From Cuiabá into the Pantanal
Find out more about our trip to the Pantanal, the large tropical wetland area that stretches across Bolivia, Paraguay and Brazil. A wonderful not so crowded alternative to Amazonia.
From Floripa we go straight out of the forest, into the taxi, into the plane, change once in Saõ Paulo and we arrive in the hot and tropical area of Mato Grosso. We arrive in Cuiabá in the afternoon, the exit is decorated with large statues of jaguars, birds of prey and lizards. We must be in the right place.
We take an Uber into the city and check into our first hotel in Brazil. We booked it for 30€ incl. breakfast via Expedia. Hardly arrived we go to the next supermarket and stock up with water and mosquito spray. Unfortunately the area is not so beautiful and as it gets dark we decide to stay in the hotel and try to order something via Uber Eats. It’s similar to other food deliveries. A short detour to the probably best Barber in Town is also part of our stay (thanks to Buenohair oficial). Since we don’t know exactly how to get to the Pantanal yet and what we want to do, we ask the reception and get some contacts. In the end we decided to go to the Pantanal on our own and book direct through a Poussada. Most organized agencies/guides only bring the guests to the accommodations, who then organize the tours on site. This way we could save 1.000 Reais compared to the cheapest tour provider.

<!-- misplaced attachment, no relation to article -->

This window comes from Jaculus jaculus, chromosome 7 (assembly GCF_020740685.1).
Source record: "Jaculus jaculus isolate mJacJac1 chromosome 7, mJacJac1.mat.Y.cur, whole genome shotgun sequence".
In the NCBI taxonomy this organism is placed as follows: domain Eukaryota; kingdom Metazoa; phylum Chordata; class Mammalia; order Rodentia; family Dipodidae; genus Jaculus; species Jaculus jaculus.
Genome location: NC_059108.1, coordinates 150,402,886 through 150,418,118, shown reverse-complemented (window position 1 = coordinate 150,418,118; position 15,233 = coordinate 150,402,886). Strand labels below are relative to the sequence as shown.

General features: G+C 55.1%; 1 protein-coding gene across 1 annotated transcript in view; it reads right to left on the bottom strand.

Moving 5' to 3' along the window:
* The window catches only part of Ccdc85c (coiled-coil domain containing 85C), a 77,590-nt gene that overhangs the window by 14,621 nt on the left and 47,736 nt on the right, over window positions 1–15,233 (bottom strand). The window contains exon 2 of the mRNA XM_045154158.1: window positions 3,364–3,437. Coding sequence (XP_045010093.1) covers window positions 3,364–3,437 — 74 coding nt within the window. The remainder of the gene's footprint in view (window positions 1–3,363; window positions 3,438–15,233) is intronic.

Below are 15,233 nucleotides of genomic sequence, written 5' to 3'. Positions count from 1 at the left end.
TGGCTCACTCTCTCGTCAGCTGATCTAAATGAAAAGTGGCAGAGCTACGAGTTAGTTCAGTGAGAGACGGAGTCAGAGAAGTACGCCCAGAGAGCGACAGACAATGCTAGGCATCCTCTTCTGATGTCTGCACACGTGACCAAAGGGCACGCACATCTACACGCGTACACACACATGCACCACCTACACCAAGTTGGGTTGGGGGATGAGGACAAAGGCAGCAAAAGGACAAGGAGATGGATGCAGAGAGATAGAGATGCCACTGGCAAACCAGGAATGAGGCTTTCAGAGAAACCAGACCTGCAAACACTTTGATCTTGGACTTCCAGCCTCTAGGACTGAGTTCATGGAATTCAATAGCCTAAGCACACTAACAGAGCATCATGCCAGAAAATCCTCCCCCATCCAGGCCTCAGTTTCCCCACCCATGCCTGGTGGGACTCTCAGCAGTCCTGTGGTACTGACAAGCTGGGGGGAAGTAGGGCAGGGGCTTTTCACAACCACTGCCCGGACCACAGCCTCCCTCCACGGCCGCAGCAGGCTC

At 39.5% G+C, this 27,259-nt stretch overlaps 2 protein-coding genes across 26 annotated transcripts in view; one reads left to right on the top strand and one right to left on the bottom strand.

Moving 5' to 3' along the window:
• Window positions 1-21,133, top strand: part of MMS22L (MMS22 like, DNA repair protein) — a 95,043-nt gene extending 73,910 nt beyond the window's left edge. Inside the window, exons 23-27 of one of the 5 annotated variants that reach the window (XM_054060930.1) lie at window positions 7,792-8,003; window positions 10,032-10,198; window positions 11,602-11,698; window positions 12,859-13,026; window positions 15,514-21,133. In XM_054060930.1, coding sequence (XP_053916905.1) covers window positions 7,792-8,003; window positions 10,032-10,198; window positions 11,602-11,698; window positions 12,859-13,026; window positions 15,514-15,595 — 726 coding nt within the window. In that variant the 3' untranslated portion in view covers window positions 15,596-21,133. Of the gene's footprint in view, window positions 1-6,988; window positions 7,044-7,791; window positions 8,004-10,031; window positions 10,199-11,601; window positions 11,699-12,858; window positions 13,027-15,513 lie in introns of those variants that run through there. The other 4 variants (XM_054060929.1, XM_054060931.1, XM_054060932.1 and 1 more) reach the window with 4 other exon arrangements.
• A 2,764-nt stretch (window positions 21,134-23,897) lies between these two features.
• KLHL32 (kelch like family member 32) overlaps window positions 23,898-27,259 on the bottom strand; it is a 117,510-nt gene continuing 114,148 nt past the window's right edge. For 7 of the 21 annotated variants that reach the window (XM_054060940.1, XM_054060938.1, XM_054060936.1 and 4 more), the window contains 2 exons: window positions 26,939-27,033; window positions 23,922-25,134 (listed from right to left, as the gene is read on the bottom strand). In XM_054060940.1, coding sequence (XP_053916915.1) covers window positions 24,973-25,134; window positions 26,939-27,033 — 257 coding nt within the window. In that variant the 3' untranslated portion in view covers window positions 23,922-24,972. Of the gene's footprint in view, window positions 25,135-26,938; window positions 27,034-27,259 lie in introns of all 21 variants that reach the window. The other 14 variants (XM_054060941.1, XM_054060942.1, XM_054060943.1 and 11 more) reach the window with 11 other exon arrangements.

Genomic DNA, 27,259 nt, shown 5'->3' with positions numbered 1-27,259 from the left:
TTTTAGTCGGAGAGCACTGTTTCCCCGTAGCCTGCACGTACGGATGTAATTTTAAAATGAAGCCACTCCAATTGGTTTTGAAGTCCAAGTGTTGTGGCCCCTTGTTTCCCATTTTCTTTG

How do you get to the Pantanal?
We decide on the Pousada Rio Claro, which is about 2 1/2 hours away from Cuiabá, on a river in the middle of the Pantanal area. The Pousada made us two offers, we choose the “cheaper” one. Unfortunately the offers are not really cheap, but our offer includes all inclusive, one tour (horse riding, boat trip, kayak or jeep) per day and one hiking tour per day. This sounds just right for 3 nights.
How do you get to the Pantanal? We first travel to Poconé, a small village near the Transpantaneira M60 Road. It connects Poconé with Porto Jofre.
It is best to stock up with drinking water in Poconé, as it can get a little expensive in the Pantanal. We already learned from our mistakes on the Ilha Grande. We ask our driver to make a stop at a supermarket and buy 2x 6L water canisters and two small bottles for a total of 20 Reais. If you compare a 0.5 liter bottle costs 4 Reais in the accommodation.
The Transpantaneira Road is a sand / stone road with many bridges leading through the Pantanal. From our point of view it is not necessary to have a 4×4 vehicle, but it is an advantage, because there are frequently deep holes in the road and you would be faster. But if you drive carefully, you can certainly make it with a normal small car. But please double check with the accommodation during rainy seasons.
Once on this road we continue for about 40 minutes until we arrive at our accommodation. On the way we already see many big birds, two crocodiles on the side of the road as well as a capybara which disappears fast into the water as it sees us. Everything is under water left and right from us. This is how we had imagined the the world’s largest tropical wetland area in the size of Germany.
Río Claro – Mato Grosso
At the accommodation we see some new animals; small monkeys and different birds, hardly one is like the other. One bird in particular is very possessive and makes a real third when we get close to HIS waterhole. The little and loud birds live on the water lilies and protect their offspring. We arrive on time for lunch, which consists of a daily fresh buffet (fish, meat, chicken, beans, salads, dessert).